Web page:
One of the assumptions of my new book Uncomfortable is that church is hard.Discomfort, frustration and pain are inevitable. But another assumption of Uncomfortable is that these are not necessarily reasons we should leave a church. On the contrary, I argue in the book that discomfort in church community is actually a huge part of how we grow.
In preparation for writing Uncomfortable I wanted to get a sense for what proves most uncomfortable about Christianity in real churches today. I emailed a number of pastors from around the world and asked them about what aspects of Christianity or church life proved to be especially uncomfortable, challenging or offensive in their particular congregations and contexts. Here are 10 of the responses I received.
Instead of celebrating the fact that Christianity has contributed good things to the world for two thousand years, the increasingly unpopular church feels the need to talk only about the bad things she has done. Rather than drawing from her rich heritage of time-tested tradition, today’s church chooses to adopt last week’s fashion so as to be relevant again.
I know plenty of Christians who get far more excited about mission “out there” than they do about their own personal holiness: passionate church planters whose marriages are a mess; progressive Christians engaged in social justice but disengaged from their own spiritual vitality. But mission and morality are not two separate categories.
My new book, Uncomfortable: The Awkward and Essential Challenge of Christian Community, comes out the last week of September but is available for preorder now. If you are curious about what others are saying about the book, below you can read some of the very kind words that have been offered as endorsements of the book.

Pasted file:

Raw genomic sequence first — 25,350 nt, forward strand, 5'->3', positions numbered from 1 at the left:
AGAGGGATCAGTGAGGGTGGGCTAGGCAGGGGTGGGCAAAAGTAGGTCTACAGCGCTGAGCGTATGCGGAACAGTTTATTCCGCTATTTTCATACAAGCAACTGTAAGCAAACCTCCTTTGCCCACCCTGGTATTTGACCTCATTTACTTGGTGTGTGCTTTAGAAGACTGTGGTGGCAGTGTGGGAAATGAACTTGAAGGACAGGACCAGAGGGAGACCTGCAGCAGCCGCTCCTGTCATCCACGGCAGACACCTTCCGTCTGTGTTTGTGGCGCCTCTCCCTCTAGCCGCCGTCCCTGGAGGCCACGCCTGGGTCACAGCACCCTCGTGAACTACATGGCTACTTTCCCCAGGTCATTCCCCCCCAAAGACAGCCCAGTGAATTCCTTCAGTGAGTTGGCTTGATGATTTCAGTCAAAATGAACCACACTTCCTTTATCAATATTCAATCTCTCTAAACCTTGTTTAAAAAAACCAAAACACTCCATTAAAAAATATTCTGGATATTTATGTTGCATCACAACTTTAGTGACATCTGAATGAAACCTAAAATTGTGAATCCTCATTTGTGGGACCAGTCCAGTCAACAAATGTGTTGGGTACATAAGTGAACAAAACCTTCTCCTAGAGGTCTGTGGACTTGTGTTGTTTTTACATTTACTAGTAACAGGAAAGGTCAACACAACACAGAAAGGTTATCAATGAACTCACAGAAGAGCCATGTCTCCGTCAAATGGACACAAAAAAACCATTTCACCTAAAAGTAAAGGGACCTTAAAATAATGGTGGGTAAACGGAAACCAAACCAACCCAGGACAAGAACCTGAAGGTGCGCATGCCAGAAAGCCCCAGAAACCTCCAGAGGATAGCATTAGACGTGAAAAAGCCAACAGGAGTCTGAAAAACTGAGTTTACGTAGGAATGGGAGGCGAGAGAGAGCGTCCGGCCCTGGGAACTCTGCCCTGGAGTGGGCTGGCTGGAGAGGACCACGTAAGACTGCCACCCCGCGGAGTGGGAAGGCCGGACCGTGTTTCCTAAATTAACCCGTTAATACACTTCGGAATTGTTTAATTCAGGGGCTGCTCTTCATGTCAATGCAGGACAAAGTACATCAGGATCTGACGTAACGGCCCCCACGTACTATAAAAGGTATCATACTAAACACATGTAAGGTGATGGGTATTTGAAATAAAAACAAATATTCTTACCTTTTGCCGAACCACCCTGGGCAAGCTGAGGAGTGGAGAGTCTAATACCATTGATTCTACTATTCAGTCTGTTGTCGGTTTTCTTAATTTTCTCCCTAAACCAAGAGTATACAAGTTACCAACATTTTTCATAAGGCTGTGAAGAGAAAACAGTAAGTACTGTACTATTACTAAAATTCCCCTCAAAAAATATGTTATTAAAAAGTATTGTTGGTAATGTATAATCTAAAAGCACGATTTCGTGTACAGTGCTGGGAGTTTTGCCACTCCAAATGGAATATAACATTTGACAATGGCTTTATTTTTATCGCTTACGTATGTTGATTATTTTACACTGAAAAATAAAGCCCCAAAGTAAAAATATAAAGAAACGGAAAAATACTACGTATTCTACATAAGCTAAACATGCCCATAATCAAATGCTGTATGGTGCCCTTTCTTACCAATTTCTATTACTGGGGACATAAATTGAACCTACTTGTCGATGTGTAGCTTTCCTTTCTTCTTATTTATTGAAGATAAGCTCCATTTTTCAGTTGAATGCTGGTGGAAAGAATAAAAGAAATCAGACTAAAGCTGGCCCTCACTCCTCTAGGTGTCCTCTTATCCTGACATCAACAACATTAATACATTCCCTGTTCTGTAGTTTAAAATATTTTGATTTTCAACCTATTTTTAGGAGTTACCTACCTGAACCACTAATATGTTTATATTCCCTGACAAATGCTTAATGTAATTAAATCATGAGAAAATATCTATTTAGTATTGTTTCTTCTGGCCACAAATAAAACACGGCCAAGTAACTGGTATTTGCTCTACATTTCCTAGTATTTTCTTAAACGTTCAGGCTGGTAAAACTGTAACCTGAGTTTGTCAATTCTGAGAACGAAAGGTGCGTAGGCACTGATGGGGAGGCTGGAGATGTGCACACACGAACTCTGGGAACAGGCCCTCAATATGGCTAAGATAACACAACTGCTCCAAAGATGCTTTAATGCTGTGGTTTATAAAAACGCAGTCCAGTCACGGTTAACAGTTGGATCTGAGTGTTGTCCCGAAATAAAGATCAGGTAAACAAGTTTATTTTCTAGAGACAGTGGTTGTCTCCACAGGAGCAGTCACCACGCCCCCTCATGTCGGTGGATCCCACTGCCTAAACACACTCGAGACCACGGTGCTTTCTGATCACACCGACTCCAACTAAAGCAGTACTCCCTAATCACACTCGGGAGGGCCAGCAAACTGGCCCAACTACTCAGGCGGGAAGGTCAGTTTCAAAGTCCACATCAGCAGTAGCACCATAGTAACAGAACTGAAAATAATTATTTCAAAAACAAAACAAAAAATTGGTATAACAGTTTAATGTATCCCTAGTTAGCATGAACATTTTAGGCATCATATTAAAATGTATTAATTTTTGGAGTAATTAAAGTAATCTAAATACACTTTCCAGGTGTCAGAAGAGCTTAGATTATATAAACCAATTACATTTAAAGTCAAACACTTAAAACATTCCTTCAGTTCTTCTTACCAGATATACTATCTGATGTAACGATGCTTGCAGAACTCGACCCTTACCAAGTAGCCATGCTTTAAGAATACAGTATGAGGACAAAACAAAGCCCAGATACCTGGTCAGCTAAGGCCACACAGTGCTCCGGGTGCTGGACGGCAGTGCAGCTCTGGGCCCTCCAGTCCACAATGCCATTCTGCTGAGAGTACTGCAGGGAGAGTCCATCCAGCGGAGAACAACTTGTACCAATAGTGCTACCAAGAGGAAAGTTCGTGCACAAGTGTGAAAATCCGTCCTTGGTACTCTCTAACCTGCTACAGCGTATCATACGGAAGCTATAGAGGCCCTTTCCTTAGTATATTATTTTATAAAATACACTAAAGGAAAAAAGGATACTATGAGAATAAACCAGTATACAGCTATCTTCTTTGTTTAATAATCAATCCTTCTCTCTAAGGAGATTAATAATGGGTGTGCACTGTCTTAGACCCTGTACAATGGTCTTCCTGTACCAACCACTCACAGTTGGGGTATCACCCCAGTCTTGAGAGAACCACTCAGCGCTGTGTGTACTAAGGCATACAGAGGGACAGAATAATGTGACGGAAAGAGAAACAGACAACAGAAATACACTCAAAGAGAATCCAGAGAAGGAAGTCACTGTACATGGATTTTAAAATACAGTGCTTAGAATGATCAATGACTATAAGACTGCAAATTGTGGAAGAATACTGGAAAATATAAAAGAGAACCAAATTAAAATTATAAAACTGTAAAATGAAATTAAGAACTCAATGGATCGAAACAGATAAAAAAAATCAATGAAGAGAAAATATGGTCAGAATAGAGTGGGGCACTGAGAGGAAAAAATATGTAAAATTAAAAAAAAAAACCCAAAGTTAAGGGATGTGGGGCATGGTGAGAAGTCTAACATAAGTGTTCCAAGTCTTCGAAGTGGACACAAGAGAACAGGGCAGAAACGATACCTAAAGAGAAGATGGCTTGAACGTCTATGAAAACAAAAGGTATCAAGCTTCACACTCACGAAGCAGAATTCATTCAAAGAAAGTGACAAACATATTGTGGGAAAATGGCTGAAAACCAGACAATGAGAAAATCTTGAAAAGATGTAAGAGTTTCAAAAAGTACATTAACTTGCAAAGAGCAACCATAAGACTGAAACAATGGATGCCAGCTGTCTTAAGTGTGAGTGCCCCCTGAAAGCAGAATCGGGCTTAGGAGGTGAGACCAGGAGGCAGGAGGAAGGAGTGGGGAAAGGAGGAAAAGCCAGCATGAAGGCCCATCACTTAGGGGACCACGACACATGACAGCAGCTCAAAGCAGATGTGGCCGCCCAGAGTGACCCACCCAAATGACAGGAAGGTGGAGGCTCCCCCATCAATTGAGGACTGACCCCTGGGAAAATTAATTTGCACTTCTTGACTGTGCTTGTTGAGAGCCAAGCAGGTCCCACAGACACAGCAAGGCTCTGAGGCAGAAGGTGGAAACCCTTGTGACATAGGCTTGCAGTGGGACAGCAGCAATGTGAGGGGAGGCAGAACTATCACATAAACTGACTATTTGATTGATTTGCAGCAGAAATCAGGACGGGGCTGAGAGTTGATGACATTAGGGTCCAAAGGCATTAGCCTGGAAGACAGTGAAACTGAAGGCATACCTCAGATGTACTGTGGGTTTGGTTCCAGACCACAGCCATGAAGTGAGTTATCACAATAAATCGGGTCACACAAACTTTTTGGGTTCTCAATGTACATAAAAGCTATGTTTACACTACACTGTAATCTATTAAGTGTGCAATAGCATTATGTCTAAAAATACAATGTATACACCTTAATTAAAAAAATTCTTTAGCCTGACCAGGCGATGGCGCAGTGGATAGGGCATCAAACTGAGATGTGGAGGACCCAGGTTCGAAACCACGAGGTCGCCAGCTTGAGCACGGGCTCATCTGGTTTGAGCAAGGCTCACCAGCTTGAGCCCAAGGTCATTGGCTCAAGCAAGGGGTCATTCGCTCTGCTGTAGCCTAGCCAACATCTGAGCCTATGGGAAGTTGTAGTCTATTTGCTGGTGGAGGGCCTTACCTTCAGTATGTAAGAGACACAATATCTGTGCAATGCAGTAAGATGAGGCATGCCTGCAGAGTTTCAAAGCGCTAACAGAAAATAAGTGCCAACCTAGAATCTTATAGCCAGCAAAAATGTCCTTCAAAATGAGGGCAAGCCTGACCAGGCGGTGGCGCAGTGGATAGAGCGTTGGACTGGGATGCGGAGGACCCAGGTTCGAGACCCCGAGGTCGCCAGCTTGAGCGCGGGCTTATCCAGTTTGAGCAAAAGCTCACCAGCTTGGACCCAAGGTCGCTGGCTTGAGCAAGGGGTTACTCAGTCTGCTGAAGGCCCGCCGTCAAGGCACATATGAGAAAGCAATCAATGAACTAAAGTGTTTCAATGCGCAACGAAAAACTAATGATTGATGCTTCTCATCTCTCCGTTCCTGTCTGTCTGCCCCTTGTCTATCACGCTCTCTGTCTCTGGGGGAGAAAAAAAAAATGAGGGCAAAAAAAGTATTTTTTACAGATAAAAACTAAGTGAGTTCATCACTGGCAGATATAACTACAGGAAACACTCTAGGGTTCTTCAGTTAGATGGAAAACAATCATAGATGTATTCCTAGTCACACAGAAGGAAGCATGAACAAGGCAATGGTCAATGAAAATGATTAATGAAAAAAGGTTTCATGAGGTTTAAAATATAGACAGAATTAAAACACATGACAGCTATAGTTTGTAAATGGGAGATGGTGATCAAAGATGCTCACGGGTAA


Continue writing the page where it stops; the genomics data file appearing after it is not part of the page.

The reality of God’s family is that people have different backgrounds and personalities and opinions. They will clash. It will be messy. It’s a huge challenge committing to a family like this, but it is not optional. We must lean into and embrace the awkward conglomeration of people who comprise the church.
Places shape us. They seep into our bones and grab hold of our hearts. As much as we live our lives digitally these days and find connections in the vast placeless spaces of the Internet, the reality is we are embodied beings who are wired to shape and be shaped by specific, physical places. Biola University has been a profound place in my life.
It was a Tuesday morning in July when I sat down in President Corey's office and told him the news that I had accepted a new job and would no longer be working at Biola University. With tears in my eyes I told him how hard it was for me to leave. I'd worked at Biola for nine years and met my wife Kira here. I loved my job working in the Office of the President. I was not looking to leave.
Do you remember the old food pyramid that shows how a healthy body depends on a balanced diet, with the right proportions of food groups and nutrition vs. junk foods? In our current epistemological crisis, where we are bombarded by a glut of content and information but have so little wisdom, we need guidance on healthier habits of knowledge intake. We need a wisdom pyramid.